Video streaming, we all do it (or have done it at some point). It’s difficult not to in this day and age when entertainment is so easily transportable and amenable to on-the-go enjoyment, the stationary television becoming less and less the platform for watching our favourite movies and shows.
Some of us have engaged in this practice for years, but never in the context of a formal “notice and notice” regime implemented by the Copyright Modernization Act at the start of the new year. So what exactly does this regime entail and how might it affect our online viewing habits?
“Notice and notice” regime
The notice and notice system is a uniquely Canadian approach and has, in fact, been operating in an unofficial capacity for over ten years before becoming law on January 1, 2015. The regime requires internet intermediaries, such as Internet Service Providers (ISPs), to forward infringement notices sent by copyright owners to subscribers whose internet addresses have been identified as sources of possible infringement. These notices must include details on the claimant, the copyright works at issue and the alleged infringing activity.
If the intermediary fails to forward the notification, it must supply an explanation or face damages of up to $10,000. Intermediaries are also required to retain information on the subscriber for six to twelve months.
The notice and notice regime as it affects online viewership
So does this law apply to Internet video streaming? And if so, how?
It appears that very few legal concerns arise with regard to authorized online video services operating in Canada. Examples include Netflix Canada, Shomi, CraveTV, YouTube, and streaming videos that originate directly from broadcasters or content creators. Viewers who stream from these sites are unlikely to be forwarded notices of infringement because these content providers have obtained permission to make the copyrighted content available or have made the content easily removable by rights owners.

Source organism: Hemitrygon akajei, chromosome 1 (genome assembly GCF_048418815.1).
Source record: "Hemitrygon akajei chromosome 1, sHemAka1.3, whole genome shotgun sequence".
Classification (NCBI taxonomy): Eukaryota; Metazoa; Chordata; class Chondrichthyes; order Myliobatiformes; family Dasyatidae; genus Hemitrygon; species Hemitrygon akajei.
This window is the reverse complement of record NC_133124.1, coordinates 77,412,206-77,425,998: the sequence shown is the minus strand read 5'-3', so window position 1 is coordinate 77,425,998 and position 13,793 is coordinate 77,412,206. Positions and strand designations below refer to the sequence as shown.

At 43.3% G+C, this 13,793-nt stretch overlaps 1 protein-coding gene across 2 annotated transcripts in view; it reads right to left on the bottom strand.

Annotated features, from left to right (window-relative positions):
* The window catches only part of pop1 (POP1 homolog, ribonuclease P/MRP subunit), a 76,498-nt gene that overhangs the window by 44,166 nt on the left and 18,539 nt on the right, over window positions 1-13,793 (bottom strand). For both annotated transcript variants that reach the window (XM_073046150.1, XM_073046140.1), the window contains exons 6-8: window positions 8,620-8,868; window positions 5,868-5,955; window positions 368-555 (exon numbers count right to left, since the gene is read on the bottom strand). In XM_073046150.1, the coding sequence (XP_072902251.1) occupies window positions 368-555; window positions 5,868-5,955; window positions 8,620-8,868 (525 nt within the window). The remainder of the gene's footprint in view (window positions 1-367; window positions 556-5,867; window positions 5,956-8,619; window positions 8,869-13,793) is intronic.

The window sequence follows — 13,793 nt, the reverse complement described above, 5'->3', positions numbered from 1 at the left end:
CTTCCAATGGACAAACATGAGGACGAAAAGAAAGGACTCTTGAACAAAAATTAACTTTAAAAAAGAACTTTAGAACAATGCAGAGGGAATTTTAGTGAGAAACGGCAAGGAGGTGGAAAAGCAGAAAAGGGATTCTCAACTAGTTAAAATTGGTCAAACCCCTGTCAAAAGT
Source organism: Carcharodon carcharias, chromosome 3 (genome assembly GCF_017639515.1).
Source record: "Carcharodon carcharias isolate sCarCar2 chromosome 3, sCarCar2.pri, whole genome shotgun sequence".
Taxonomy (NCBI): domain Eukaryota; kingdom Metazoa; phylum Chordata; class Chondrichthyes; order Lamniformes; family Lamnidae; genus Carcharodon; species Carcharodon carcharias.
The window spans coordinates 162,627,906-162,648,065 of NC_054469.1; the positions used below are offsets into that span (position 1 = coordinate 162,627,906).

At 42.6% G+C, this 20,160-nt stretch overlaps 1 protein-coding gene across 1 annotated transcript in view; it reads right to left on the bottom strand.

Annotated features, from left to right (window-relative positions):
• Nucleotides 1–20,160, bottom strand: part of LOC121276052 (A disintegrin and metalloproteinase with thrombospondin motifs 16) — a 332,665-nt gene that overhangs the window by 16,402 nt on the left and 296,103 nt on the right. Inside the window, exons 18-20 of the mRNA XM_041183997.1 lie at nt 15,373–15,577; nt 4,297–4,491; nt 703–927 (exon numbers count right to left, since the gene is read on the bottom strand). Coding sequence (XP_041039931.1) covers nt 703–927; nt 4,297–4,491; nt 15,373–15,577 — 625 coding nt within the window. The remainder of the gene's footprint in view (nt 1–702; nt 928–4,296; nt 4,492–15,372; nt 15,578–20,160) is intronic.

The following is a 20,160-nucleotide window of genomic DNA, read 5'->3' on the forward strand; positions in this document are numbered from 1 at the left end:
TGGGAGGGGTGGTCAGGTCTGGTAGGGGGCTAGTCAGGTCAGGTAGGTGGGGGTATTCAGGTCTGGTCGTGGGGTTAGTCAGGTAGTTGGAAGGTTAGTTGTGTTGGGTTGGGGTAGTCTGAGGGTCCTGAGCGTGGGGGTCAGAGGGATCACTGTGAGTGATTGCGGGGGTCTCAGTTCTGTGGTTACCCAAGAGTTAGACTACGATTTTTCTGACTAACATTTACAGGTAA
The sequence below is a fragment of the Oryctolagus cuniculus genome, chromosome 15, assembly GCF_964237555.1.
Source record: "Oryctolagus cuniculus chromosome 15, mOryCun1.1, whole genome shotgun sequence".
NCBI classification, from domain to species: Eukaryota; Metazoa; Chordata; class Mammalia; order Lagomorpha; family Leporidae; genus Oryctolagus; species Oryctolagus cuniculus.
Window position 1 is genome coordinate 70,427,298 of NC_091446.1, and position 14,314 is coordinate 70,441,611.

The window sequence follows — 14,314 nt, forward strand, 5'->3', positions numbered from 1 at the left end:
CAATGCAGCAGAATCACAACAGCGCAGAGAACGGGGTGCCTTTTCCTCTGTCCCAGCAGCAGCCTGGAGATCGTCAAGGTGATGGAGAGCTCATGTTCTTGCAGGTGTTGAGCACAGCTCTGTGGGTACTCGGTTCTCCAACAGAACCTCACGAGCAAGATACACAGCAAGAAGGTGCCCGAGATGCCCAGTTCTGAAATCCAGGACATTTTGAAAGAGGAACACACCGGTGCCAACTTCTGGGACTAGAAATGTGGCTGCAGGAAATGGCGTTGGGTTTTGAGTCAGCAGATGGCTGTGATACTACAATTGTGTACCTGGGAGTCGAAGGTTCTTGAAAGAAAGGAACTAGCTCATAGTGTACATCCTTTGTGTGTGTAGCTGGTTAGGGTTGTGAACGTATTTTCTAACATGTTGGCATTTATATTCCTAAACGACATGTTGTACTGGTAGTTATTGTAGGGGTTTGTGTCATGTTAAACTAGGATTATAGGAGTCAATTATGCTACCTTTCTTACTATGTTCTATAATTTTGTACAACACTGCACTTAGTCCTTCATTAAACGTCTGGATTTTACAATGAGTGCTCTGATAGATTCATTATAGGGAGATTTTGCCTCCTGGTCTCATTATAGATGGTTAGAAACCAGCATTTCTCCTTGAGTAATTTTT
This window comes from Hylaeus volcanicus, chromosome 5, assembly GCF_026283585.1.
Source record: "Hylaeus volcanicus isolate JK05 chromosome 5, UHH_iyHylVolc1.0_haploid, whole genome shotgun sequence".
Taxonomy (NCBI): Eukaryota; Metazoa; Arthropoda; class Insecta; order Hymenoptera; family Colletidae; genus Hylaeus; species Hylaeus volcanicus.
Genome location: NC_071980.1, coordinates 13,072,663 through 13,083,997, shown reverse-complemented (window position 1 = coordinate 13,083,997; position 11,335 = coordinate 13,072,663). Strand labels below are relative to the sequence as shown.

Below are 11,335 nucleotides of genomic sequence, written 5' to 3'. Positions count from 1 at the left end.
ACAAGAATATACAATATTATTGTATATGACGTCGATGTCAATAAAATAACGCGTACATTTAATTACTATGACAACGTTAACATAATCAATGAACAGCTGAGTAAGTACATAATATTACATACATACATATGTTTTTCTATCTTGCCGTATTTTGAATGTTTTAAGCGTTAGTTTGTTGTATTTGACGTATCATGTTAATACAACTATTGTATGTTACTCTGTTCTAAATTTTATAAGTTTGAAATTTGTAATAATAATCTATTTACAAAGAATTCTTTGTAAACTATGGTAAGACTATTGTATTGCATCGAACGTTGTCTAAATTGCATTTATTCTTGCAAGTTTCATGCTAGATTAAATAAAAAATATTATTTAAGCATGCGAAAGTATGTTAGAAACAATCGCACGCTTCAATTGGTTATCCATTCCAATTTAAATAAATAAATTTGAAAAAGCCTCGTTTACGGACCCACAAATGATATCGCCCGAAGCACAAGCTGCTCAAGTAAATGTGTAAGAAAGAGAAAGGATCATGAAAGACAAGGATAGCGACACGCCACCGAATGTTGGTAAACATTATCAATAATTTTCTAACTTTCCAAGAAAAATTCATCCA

Next up for consideration are the authorized services not currently serving the Canadian market. Think Hulu, Amazon Prime, and the US version of Netflix. Here, the analysis gets a bit tricky.
Canadian users who access this content by circumventing “geo-blocks” (a method by which online service providers block users outside a particular geographic area from accessing their content) via a “virtual private network” (VPN) are likely violating the service provider’s terms of service. But that is not all.
Geo-blocks could potentially be considered technological protection measures (TPMs). A TPM is any effective technology, device or component that controls access to a work whose use is authorized by the copyright owner, or restricts the exercise of an exclusive right held by the copyright owner (section 41 of the Copyright Act). It is a prohibition to circumvent a TPM (s 41.1(1)(a)), and the copyright owner is entitled to remedies against the infringing individual (s 41.1(2)).
This being the case, circumvention of a geo-block via a VPN to stream copyright protected material might constitute an infringement and could result in the service of an infringement notice.
Finally, there are the unauthorized streaming websites that offer free content without having obtained permission from copyright owners. This is another potential scenario in which infringement can occur.
Typically, pursuant to section 31.1(4) of the Copyright Act, a person who, for the purposes of allowing the telecommunication of a work or other subject-matter through the Internet, provides digital memory in which another person stores the work does not, by virtue of that act alone, infringe copyright in the work. However, these unauthorized websites, because they are “enabling” infringement, can be shut down pursuant to section 27(2.3) if they are located in Canada.
As for users of such websites, it is currently uncertain whether their act of streaming video would be found to infringe. Under section 30.71, a temporary reproduction of a copyright protected work, if completed for technical reasons, is not an infringement. When streaming a video, either a full-length temporary copy is created on your computer via the caching process (and will be deleted the moment the video is closed), or the data is deleted as you watch. Thus, video streaming does not involve actually downloading a permanent copy of the work; at most, it merely creates a temporary copy.